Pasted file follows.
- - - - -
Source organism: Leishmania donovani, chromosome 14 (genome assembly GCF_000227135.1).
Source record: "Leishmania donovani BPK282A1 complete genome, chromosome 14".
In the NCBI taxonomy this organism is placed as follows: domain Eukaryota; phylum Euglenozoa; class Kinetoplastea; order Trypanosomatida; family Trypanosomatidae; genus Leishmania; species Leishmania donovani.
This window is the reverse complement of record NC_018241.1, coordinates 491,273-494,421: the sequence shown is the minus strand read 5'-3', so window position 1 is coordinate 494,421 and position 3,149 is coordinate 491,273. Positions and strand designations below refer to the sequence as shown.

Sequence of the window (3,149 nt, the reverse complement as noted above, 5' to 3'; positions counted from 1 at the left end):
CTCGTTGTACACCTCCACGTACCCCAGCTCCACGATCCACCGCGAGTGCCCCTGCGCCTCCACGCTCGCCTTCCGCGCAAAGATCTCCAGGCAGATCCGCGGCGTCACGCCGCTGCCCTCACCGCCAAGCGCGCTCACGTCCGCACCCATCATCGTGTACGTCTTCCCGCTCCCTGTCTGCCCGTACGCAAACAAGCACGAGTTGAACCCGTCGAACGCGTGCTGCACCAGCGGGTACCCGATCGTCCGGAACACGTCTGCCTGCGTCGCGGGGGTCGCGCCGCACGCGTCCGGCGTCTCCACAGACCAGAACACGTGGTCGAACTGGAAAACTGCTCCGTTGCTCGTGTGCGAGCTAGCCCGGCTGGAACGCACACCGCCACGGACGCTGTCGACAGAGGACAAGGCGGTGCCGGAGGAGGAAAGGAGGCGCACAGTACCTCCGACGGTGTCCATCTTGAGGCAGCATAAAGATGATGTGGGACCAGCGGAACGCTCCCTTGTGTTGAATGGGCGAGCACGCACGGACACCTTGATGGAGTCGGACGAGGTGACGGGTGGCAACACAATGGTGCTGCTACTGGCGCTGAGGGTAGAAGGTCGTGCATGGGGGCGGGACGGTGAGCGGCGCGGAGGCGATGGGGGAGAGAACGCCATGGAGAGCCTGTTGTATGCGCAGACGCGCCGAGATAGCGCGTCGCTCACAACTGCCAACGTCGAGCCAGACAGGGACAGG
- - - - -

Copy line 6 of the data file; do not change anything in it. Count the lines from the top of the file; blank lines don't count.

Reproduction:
CTCGTTGTACACCTCCACGTACCCCAGCTCCACGATCCACCGCGAGTGCCCCTGCGCCTCCACGCTCGCCTTCCGCGCAAAGATCTCCAGGCAGATCCGCGGCGTCACGCCGCTGCCCTCACCGCCAAGCGCGCTCACGTCCGCACCCATCATCGTGTACGTCTTCCCGCTCCCTGTCTGCCCGTACGCAAACAAGCACGAGTTGAACCCGTCGAACGCGTGCTGCACCAGCGGGTACCCGATCGTCCGGAACACGTCTGCCTGCGTCGCGGGGGTCGCGCCGCACGCGTCCGGCGTCTCCACAGACCAGAACACGTGGTCGAACTGGAAAACTGCTCCGTTGCTCGTGTGCGAGCTAGCCCGGCTGGAACGCACACCGCCACGGACGCTGTCGACAGAGGACAAGGCGGTGCCGGAGGAGGAAAGGAGGCGCACAGTACCTCCGACGGTGTCCATCTTGAGGCAGCATAAAGATGATGTGGGACCAGCGGAACGCTCCCTTGTGTTGAATGGGCGAGCACGCACGGACACCTTGATGGAGTCGGACGAGGTGACGGGTGGCAACACAATGGTGCTGCTACTGGCGCTGAGGGTAGAAGGTCGTGCATGGGGGCGGGACGGTGAGCGGCGCGGAGGCGATGGGGGAGAGAACGCCATGGAGAGCCTGTTGTATGCGCAGACGCGCCGAGATAGCGCGTCGCTCACAACTGCCAACGTCGAGCCAGACAGGGACAGG